Seltzer water was named after the German town of Selters.
Germany loves its beer, but seltzer is a close second. The country is so entwined with the fizzy beverage that the word “seltzer” comes from the name of the German town of Selters, located about 40 miles northwest of Frankfurt, which is famous for its naturally carbonated mineral springs. The springs have been well known in the area for more than 1,000 years, and by 1791, fizzy water from Selters was so popular, it was exported throughout the world in jugs stamped with the name “selters-wasser,” or “selters water.” The word transformed into “seltzer” when the beverage became popular in North America, especially in New York and Philadelphia, around the early 19th century. Today, the Selterswassermuseum (in Selters, of course) chronicles the local spring’s long history.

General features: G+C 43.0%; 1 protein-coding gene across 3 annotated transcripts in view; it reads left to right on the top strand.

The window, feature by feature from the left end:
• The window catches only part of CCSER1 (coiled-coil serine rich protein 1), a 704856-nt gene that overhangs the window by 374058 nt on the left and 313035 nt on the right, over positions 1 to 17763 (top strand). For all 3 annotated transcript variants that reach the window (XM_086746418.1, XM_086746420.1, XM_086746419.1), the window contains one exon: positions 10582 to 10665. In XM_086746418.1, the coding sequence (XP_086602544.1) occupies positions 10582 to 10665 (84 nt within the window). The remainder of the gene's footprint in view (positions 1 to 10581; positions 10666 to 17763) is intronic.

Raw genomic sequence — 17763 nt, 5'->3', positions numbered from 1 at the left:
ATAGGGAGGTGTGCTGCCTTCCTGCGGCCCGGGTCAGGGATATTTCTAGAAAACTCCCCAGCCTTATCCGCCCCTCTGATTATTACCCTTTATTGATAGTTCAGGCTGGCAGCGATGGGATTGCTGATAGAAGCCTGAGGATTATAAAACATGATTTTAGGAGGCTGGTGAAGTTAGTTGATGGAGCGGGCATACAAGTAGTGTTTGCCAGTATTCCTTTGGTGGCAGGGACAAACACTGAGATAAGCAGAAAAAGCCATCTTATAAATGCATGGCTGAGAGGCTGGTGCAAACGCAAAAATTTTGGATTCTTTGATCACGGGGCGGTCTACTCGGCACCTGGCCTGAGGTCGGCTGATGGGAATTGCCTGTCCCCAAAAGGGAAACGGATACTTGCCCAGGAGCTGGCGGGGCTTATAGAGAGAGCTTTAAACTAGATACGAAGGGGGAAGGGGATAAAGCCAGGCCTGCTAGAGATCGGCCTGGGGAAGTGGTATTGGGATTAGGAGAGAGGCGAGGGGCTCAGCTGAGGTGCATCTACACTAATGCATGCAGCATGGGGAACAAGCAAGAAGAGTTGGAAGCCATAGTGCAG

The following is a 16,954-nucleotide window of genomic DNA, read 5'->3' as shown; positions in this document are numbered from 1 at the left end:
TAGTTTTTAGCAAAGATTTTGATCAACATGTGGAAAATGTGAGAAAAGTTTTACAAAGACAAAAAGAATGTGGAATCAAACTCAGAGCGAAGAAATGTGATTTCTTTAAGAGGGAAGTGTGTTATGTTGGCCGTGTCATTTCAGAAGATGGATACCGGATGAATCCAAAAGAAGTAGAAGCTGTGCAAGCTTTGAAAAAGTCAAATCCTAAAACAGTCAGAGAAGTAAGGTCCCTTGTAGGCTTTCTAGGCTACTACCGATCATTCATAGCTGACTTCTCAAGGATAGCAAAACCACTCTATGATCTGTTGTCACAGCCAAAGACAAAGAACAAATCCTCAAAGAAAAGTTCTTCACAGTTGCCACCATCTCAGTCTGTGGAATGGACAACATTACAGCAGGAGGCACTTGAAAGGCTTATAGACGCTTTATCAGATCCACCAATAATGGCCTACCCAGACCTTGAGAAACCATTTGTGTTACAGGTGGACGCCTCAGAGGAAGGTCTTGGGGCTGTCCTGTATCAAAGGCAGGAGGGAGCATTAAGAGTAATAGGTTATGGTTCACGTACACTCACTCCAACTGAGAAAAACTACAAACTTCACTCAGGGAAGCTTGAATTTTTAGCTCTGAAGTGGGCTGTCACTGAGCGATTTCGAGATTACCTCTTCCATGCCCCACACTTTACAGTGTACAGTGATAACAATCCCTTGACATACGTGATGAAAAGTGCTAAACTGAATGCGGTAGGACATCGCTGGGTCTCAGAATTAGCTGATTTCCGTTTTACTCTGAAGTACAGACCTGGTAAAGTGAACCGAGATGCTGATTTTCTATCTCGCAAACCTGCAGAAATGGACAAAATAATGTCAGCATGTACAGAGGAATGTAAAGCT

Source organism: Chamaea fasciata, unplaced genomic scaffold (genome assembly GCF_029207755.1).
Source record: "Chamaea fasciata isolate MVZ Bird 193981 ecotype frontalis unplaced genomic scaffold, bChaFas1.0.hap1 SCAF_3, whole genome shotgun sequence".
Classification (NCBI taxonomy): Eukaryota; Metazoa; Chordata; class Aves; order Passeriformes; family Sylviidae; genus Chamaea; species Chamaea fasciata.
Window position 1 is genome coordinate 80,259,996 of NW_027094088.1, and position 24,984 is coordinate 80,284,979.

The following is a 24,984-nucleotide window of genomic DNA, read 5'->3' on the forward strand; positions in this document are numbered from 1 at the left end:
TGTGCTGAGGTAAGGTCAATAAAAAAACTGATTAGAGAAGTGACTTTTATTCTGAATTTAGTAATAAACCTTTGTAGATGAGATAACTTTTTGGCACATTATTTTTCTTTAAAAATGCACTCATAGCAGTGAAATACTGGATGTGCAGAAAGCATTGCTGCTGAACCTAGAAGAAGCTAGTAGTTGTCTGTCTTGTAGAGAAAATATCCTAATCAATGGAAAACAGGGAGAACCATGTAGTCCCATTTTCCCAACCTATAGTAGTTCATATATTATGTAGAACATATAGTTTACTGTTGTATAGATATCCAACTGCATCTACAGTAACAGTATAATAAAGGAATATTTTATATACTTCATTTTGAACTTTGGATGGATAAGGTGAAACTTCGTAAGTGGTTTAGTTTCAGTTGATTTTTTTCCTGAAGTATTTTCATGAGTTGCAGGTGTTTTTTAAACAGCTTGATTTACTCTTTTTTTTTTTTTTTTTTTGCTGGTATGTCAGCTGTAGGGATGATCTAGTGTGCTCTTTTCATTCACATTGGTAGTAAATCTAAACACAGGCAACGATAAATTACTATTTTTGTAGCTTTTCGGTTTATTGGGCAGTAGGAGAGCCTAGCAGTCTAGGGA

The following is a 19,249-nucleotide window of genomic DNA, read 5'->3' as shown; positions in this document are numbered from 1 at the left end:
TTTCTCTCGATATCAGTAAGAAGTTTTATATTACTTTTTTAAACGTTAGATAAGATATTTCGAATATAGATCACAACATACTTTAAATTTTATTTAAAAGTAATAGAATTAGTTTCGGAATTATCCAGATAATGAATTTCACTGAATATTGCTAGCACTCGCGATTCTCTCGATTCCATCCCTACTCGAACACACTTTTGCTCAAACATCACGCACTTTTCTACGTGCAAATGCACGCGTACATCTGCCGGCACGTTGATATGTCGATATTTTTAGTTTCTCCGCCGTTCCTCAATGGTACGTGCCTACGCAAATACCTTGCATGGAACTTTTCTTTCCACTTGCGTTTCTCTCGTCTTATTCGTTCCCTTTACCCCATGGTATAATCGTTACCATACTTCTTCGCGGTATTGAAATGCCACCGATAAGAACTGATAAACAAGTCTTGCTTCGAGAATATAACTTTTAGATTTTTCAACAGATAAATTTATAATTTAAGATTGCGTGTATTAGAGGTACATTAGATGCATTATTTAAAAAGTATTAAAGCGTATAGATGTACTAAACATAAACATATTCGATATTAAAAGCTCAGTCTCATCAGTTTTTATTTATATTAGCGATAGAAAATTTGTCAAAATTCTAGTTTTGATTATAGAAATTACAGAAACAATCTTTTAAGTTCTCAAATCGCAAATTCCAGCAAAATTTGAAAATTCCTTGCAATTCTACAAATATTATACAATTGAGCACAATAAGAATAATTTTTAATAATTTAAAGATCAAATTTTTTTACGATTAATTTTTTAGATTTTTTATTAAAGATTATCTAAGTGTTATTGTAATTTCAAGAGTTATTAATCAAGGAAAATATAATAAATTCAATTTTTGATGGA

But Germany’s love of seltzer goes beyond just one town. The world’s first commercial soft drink was created by German jeweler and amateur scientist Jacob Schweppe, who improved upon a way to manufacture carbonated water in the late 18th century. Schweppes soda water expanded throughout Europe, and was mostly sold as a health tonic, especially for upset stomachs. According to the company, some early customers called it “lightning in a bottle” because of its then-novel carbonation. Today, Germany is still one of the highest-ranked countries when it comes to bottled water consumption (fizzy and non-fizzy).